When Wreck-It Ralph was first released in 2012, it quickly became one of my favorite animated Disney films to come out within the last few years. It was innovative, the video game references I grew up with were fun, and it was a perfect starring vehicle to utilize the talents of John C. Reilly. When Disney announced that a second one was coming, it was one of the films I was looking forward to watch this year. After watching the film, even though there are some bumps on the road, I’m happy to report that Ralph Breaks the Internet is a solid sequel.
Set six years after the events of the first film, Ralph (Reilly) and his best friend Vanellope (Sarah Silverman) find themselves traveling to the world of the Internet after Mr. Litwak (Ed O’Neill) recently installs a WiFi connection in his arcade. When a mishap causes a player to accidentally break the controller to Sugar Rush, Ralph and Vanellope have just days to find the part and raise the money before Mr. Litwak pulls the plug on Sugar Rush for good. Along the way, Ralph and Vanellope come across a game called Slaughter Race, which sparks Vanellope’s interest and causes her to question if she wants more to life.
First off, the animation in this film is still absolutely gorgeous to look at. Returning director Rich Moore and co-director Phil Johnston (who co-wrote the first film) and their animators do a good job in separating the different worlds and characters apart to have each stand on their own. Conceptually, Moore and Johnson’s visualization of the Internet to make it a futuristic and Utopic view, works well. Initially, I was somewhat worried that the product placements in the film, since it takes place on the web, would be overbearing or just be paid advertisements for the various apps or websites featured, but for the most part, the filmmakers don’t shove it down your throat, or have the story be compromised with the apps or websites that agreed to be in this film.
Since this is a Disney release, luckily, they don’t overdo the synergy of their various franchises that are featured in this. You can believe the hype you’ve been hearing about Vanellope meeting the Disney Princesses. In an amazing act of genius they got all of the actresses to come back and the banter includes a fun joke at another animation company that Disney owns. The film really begins to hit its groove when Ralph and Vanellope need to find the funds to get the new piece, and some of the skewing of the material is absolutely spot-on and extremely funny at times.
When we view sequels, we tend to see the same song and dance, rinse and repeat again. I appreciate that the screenplay that Johnston and Pamela Ribon concocted in trying to tell something different. If the first film was about how someone who is perceived as bad can become good, this one is about how you grow up and realize that you and your friend sometimes don’t share the same dreams and aspirations as one another and you both come to that crossroad, which is something that I can relate to from time to time. With how they handle it, it’s a nice message and this film wears its heart on its sleeves. Even though we see the Internet these days use for hate and vitriol, this highlights how sometimes the Internet can bring people together for good. Voice wise, the chemistry between Reilly and Silverman is still strong as ever, and they bring some new dimensions to their respective roles that can be quite effective at times. All the other voice actors were good in this and don’t feel out of place, including an uncredited Bill Hader as J.P. Spamley, a figure that Ralph and Vanellope meet along the way, and Gal Gadot as Shank, a racer in Slaughter Race. The cameos in this are fun as well.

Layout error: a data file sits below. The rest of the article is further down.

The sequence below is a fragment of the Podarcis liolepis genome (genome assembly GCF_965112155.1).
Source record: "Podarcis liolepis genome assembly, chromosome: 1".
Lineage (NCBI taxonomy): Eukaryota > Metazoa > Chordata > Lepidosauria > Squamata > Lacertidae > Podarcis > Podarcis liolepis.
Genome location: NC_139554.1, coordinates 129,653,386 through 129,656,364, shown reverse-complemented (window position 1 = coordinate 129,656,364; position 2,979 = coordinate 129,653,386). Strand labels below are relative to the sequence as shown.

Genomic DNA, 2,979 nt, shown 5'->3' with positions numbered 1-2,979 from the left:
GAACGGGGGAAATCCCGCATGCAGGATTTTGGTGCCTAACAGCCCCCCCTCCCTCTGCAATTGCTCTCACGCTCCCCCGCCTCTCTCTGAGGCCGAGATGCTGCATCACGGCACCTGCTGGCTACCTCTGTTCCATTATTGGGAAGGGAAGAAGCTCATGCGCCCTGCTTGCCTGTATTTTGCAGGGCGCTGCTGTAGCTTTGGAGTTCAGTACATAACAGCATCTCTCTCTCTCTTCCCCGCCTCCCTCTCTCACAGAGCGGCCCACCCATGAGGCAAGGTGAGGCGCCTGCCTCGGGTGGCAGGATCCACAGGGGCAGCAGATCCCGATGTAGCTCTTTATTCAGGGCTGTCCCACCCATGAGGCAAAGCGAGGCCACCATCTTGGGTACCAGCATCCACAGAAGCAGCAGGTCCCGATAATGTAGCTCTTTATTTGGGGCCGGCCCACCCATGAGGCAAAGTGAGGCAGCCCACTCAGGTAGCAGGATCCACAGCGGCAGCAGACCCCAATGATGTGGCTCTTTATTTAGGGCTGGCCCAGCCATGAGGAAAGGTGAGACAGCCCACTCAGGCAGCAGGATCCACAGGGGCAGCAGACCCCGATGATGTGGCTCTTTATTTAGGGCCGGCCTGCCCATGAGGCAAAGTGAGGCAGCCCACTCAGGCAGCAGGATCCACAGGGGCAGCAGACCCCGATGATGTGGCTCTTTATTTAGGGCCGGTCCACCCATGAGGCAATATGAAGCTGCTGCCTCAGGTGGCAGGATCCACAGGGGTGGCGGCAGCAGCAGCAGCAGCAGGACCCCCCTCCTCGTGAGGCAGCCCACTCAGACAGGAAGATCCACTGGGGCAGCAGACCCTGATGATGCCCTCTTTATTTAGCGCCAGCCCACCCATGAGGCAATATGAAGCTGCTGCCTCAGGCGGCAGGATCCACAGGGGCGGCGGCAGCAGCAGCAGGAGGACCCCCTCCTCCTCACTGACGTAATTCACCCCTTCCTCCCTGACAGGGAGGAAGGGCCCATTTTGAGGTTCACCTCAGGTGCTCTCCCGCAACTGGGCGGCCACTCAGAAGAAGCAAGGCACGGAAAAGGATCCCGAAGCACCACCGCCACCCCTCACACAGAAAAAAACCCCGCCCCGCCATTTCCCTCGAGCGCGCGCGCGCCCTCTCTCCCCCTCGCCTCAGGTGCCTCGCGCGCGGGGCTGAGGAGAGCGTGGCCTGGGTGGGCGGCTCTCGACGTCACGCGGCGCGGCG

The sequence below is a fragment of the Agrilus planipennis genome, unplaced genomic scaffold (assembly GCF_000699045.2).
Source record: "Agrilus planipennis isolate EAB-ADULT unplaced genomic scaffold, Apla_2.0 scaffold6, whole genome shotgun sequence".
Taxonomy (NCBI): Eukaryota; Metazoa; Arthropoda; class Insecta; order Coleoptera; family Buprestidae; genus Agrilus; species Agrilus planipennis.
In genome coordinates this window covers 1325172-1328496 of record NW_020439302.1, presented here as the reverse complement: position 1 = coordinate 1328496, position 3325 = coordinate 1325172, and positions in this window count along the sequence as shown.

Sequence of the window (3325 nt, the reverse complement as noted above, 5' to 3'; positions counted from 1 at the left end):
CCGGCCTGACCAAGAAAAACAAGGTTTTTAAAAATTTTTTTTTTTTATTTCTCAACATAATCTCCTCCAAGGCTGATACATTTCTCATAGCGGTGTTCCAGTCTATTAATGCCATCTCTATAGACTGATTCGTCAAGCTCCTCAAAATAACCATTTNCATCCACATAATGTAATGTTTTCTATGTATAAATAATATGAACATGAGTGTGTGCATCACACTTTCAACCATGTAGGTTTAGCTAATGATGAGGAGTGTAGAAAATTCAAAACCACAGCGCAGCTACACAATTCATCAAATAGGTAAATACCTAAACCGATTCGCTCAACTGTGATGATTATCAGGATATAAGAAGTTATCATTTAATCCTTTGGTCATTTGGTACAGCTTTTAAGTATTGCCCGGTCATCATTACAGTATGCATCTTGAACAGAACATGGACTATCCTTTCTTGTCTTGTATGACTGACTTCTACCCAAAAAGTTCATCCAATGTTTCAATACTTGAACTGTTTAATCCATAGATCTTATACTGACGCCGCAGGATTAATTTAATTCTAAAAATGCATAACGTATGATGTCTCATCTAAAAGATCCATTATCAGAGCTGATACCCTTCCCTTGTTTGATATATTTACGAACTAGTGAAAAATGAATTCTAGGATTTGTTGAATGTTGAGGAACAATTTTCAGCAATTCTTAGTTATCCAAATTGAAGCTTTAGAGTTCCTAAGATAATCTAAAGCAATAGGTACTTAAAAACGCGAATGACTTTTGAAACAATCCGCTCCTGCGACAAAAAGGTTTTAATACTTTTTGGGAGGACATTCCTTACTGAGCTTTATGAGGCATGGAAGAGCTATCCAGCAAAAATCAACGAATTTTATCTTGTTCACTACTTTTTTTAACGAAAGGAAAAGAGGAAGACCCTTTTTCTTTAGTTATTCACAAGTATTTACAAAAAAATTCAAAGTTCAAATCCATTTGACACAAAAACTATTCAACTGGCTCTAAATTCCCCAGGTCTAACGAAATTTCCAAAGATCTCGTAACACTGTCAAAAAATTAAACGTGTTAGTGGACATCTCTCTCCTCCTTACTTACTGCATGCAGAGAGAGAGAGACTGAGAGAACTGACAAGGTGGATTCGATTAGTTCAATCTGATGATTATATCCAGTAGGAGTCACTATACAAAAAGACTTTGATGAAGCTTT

Ralph does take a bit to actually get going. Since it’s introducing so many things that at times, it tends to be a little clunky, which is especially evident in the first act. For the 112-minute runtime that this has, Ralph in hindsight, could have been trimmed down in some places as the pacing hits a snag. There are some story threads that the filmmakers introduce that they don’t follow through on, and some of the characters from the first are barely in this, like Fix-It Felix (Jack McBrayer) and Sergeant Calhoun (Jane Lynch).
Overall, I enjoyed what Ralph Breaks the Internet brought to the table and what it was trying to accomplish. Reilly and Silverman give it their all, and the filmmakers were smart in having the sequel focus more on them and their growth. With the beating heart that this sequel shows, if they continue making films in this series, I’ll surely be there every single time. If you’re looking for something to watch with your family during this holiday season, you can’t go wrong with this. When you do, I would suggest staying until the end of the credits for something special that will surely bring a smile to your face. On that note, I would recommend watching this in the theater!